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Physician Appointment Wait Times Up Nationwide – 30 percent increase from 2014


A new survey released this month by Merritt Hawkins, a national physician search firm, has found a 30 percent increase from 2014 to 2017 in the average wait time to schedule a new patient physician appointment in 15 of the largest cities in the nation. “Physician appointment wait times are the longest they have been since we began conducting the survey,” said Mark Smith, president of Merritt Hawkins. “Growing physician appointment wait times are a significant indicator that the nation is experiencing a shortage of physicians.”

The Merritt Hawkins survey of 1,414 physician offices in 15 large metropolitan areas tracks average new patient appointment wait times in five medical specialties: cardiology, dermatology, obstetrics/gynecology, orthopedic surgery and family medicine. Boston, Mass., is experiencing the longest average physician appointment wait times of the 15 metropolitan markets with an average wait of 109 days to see a family physician, 52 days to see a dermatologist, 45 days to see an OB/GYN, 45 days to see a cardiologist and 11 days to see an orthopedic surgeon.

“Finding a physician who can see you today, or three weeks from today, can be a challenge, even in large urban areas where there is a relatively robust supply of doctors,” said Smith. “The challenge becomes even more difficult in smaller communities that have fewer physicians per population.”

Like many other health care organizations across the country, Sonora Regional Medical Center is working diligently to bring more physicians to the community but facing the challenge of a decreasing pool of qualified candidates. In a study by the Association of American Medical Colleges, also released this month, research predicts a shortage of between 40,800 and 104,900 physicians in the United States by 2030, a deficit “fueled by population growth, an increase in the number of aging Americans, and retirement of practicing doctors.”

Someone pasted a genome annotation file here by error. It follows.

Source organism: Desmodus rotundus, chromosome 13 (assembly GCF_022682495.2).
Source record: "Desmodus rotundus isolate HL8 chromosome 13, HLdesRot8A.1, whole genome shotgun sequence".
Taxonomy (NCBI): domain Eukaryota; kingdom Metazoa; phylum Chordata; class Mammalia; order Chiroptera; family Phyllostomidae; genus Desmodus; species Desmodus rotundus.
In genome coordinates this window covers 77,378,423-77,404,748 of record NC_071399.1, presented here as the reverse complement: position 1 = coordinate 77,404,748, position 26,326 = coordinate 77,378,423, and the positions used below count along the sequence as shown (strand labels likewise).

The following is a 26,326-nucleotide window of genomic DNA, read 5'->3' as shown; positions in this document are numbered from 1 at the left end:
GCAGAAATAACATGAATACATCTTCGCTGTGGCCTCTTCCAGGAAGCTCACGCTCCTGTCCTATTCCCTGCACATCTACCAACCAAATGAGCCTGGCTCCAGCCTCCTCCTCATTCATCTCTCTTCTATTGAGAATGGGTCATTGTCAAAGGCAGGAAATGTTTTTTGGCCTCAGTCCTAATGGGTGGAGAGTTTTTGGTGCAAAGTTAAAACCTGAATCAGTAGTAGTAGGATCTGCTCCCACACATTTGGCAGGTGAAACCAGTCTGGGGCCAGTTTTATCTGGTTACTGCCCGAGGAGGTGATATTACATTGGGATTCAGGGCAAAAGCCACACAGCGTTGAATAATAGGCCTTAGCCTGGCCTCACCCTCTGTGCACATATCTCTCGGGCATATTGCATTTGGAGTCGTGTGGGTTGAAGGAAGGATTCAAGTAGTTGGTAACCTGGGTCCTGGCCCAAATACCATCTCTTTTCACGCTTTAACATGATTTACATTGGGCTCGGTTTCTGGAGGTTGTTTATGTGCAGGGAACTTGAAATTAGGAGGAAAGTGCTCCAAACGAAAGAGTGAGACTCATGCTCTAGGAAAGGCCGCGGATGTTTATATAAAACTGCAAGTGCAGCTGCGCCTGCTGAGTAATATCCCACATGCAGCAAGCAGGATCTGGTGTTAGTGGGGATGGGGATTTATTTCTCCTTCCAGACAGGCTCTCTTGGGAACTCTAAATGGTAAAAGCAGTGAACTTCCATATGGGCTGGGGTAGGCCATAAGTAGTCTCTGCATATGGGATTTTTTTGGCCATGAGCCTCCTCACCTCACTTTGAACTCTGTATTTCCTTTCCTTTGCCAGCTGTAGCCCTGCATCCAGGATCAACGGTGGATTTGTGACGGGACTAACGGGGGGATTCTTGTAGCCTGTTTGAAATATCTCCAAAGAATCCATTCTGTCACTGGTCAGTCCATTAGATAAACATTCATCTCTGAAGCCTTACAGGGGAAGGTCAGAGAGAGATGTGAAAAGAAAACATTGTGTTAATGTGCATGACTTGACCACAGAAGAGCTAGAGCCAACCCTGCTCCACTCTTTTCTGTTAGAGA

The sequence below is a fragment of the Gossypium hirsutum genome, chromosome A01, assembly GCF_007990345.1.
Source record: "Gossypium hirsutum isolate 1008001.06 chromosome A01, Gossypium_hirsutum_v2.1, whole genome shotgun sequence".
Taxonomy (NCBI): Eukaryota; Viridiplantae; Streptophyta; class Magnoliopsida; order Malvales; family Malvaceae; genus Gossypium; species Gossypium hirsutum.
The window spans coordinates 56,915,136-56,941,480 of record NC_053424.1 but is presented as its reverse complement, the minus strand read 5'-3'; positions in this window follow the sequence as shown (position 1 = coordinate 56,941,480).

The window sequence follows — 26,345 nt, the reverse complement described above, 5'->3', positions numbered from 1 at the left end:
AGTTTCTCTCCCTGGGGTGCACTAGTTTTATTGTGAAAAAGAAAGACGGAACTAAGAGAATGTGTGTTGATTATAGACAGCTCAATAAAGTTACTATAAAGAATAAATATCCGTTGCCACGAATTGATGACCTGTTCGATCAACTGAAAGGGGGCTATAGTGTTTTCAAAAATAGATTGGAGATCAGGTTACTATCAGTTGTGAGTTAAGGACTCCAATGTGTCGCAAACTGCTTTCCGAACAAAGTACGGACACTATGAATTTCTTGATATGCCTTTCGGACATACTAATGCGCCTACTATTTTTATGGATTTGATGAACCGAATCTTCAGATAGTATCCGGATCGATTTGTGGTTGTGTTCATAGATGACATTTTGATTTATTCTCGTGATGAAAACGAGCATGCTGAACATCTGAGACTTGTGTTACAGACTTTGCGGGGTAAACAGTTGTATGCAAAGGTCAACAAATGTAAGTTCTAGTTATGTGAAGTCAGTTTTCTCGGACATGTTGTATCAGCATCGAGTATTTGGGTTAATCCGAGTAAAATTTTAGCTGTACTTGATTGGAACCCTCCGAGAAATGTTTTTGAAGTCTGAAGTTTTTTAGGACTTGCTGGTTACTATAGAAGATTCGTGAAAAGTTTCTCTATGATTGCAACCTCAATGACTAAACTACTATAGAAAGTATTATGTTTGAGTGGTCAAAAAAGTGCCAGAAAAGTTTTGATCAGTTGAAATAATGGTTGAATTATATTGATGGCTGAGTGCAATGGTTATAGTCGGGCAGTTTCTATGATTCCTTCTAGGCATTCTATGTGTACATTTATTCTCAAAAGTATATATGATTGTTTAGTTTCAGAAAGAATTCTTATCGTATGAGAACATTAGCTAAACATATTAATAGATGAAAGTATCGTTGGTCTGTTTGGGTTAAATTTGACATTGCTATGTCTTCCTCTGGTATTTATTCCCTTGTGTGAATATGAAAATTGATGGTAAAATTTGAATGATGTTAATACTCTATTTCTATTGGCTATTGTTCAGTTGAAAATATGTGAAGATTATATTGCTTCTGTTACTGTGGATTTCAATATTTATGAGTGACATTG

“Fortunately we have a lot to offer potential candidates – a wonderful community, state-of-the-art medical facilities and highly qualified and experienced staff,” explains Kathrina McRee, director of physician recruitment and community relations at Sonora Regional Medical Center. “Unfortunately the number of qualified physicians we are able to find and the competition we face from all of the other communities across the country pose considerable challenges for us.” Physicians must have specific qualifications to meet California licensing requirements. In addition, Adventist Health (the parent company of Sonora Regional Medical Center) has additional requirements that physician candidates be board eligible or board certified in order to ensure delivery of the highest quality care. And in Sonora, candidates must want to live in a rural area and show a desire to stay long term.

To boost efforts in finding more doctors to serve Tuolumne and Calaveras counties, Sonora Regional Medical Center hired an additional fulltime physician recruiter in January 2017 to focus mainly on the recruitment of primary care physicians. Other efforts include developing a team-based approach to care, leveraging the skills of advanced practice providers and improving the use of technology such as telemedicine. Nationally, there are also efforts to increase the number of medical residency positions to train more new doctors.